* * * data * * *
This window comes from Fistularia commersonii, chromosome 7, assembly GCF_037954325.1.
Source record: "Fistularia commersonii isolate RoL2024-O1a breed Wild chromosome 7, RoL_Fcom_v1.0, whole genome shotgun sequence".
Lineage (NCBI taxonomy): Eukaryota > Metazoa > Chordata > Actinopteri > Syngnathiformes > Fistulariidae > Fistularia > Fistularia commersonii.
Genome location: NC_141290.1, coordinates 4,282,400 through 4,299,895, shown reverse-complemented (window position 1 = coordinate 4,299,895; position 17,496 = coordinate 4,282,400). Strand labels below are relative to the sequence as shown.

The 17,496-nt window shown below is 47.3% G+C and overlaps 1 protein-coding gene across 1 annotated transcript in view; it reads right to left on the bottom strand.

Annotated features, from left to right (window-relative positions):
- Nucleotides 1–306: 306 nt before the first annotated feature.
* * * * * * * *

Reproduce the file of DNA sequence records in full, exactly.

This window comes from Fistularia commersonii, chromosome 7, assembly GCF_037954325.1.
Source record: "Fistularia commersonii isolate RoL2024-O1a breed Wild chromosome 7, RoL_Fcom_v1.0, whole genome shotgun sequence".
Lineage (NCBI taxonomy): Eukaryota > Metazoa > Chordata > Actinopteri > Syngnathiformes > Fistulariidae > Fistularia > Fistularia commersonii.
Genome location: NC_141290.1, coordinates 4,282,400 through 4,299,895, shown reverse-complemented (window position 1 = coordinate 4,299,895; position 17,496 = coordinate 4,282,400). Strand labels below are relative to the sequence as shown.

The 17,496-nt window shown below is 47.3% G+C and overlaps 1 protein-coding gene across 1 annotated transcript in view; it reads right to left on the bottom strand.

Annotated features, from left to right (window-relative positions):
- Nucleotides 1–306: 306 nt before the first annotated feature.